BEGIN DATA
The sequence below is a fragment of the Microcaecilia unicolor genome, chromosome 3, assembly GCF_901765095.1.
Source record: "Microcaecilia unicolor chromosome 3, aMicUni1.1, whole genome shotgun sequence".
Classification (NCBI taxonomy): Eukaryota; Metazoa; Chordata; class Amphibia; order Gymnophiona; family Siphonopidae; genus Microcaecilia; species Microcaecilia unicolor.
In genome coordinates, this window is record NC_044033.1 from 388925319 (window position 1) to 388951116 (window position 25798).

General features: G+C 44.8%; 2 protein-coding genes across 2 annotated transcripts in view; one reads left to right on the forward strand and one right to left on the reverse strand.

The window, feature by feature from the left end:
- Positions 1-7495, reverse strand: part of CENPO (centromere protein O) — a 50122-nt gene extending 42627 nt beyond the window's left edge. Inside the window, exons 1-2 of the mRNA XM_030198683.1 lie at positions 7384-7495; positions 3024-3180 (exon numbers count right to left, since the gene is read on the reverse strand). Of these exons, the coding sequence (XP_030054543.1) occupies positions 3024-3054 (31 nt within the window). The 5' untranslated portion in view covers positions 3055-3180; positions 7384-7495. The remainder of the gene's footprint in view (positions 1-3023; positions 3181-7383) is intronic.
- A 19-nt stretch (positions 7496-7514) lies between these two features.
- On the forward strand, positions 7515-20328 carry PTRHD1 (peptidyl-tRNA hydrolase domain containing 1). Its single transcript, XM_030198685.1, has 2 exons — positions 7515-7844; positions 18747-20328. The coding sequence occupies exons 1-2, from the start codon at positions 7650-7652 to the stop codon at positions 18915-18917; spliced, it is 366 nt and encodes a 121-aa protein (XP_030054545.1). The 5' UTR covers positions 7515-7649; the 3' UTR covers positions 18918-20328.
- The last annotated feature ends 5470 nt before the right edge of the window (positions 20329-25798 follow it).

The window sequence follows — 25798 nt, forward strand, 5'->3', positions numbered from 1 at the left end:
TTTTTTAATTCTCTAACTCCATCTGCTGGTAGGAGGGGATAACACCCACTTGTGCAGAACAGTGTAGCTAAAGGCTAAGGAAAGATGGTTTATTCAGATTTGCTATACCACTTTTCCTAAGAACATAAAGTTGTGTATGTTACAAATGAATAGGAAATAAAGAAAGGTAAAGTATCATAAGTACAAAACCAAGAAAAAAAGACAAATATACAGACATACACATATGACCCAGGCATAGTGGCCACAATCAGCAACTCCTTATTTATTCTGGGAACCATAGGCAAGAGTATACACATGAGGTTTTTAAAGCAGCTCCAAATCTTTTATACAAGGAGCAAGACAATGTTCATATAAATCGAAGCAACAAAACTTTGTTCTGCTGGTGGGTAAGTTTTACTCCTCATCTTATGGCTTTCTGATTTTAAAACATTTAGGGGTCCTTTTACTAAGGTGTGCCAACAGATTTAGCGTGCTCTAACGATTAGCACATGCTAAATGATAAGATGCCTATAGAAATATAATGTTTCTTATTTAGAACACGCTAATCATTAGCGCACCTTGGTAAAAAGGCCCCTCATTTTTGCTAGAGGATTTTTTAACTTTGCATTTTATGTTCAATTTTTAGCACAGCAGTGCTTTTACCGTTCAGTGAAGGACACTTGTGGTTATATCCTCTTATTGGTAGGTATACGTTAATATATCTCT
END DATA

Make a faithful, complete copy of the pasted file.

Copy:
The sequence below is a fragment of the Microcaecilia unicolor genome, chromosome 3, assembly GCF_901765095.1.
Source record: "Microcaecilia unicolor chromosome 3, aMicUni1.1, whole genome shotgun sequence".
Classification (NCBI taxonomy): Eukaryota; Metazoa; Chordata; class Amphibia; order Gymnophiona; family Siphonopidae; genus Microcaecilia; species Microcaecilia unicolor.
In genome coordinates, this window is record NC_044033.1 from 388925319 (window position 1) to 388951116 (window position 25798).

General features: G+C 44.8%; 2 protein-coding genes across 2 annotated transcripts in view; one reads left to right on the forward strand and one right to left on the reverse strand.

The window, feature by feature from the left end:
- Positions 1-7495, reverse strand: part of CENPO (centromere protein O) — a 50122-nt gene extending 42627 nt beyond the window's left edge. Inside the window, exons 1-2 of the mRNA XM_030198683.1 lie at positions 7384-7495; positions 3024-3180 (exon numbers count right to left, since the gene is read on the reverse strand). Of these exons, the coding sequence (XP_030054543.1) occupies positions 3024-3054 (31 nt within the window). The 5' untranslated portion in view covers positions 3055-3180; positions 7384-7495. The remainder of the gene's footprint in view (positions 1-3023; positions 3181-7383) is intronic.
- A 19-nt stretch (positions 7496-7514) lies between these two features.
- On the forward strand, positions 7515-20328 carry PTRHD1 (peptidyl-tRNA hydrolase domain containing 1). Its single transcript, XM_030198685.1, has 2 exons — positions 7515-7844; positions 18747-20328. The coding sequence occupies exons 1-2, from the start codon at positions 7650-7652 to the stop codon at positions 18915-18917; spliced, it is 366 nt and encodes a 121-aa protein (XP_030054545.1). The 5' UTR covers positions 7515-7649; the 3' UTR covers positions 18918-20328.
- The last annotated feature ends 5470 nt before the right edge of the window (positions 20329-25798 follow it).

The window sequence follows — 25798 nt, forward strand, 5'->3', positions numbered from 1 at the left end:
TTTTTTAATTCTCTAACTCCATCTGCTGGTAGGAGGGGATAACACCCACTTGTGCAGAACAGTGTAGCTAAAGGCTAAGGAAAGATGGTTTATTCAGATTTGCTATACCACTTTTCCTAAGAACATAAAGTTGTGTATGTTACAAATGAATAGGAAATAAAGAAAGGTAAAGTATCATAAGTACAAAACCAAGAAAAAAAGACAAATATACAGACATACACATATGACCCAGGCATAGTGGCCACAATCAGCAACTCCTTATTTATTCTGGGAACCATAGGCAAGAGTATACACATGAGGTTTTTAAAGCAGCTCCAAATCTTTTATACAAGGAGCAAGACAATGTTCATATAAATCGAAGCAACAAAACTTTGTTCTGCTGGTGGGTAAGTTTTACTCCTCATCTTATGGCTTTCTGATTTTAAAACATTTAGGGGTCCTTTTACTAAGGTGTGCCAACAGATTTAGCGTGCTCTAACGATTAGCACATGCTAAATGATAAGATGCCTATAGAAATATAATGTTTCTTATTTAGAACACGCTAATCATTAGCGCACCTTGGTAAAAAGGCCCCTCATTTTTGCTAGAGGATTTTTTAACTTTGCATTTTATGTTCAATTTTTAGCACAGCAGTGCTTTTACCGTTCAGTGAAGGACACTTGTGGTTATATCCTCTTATTGGTAGGTATACGTTAATATATCTCT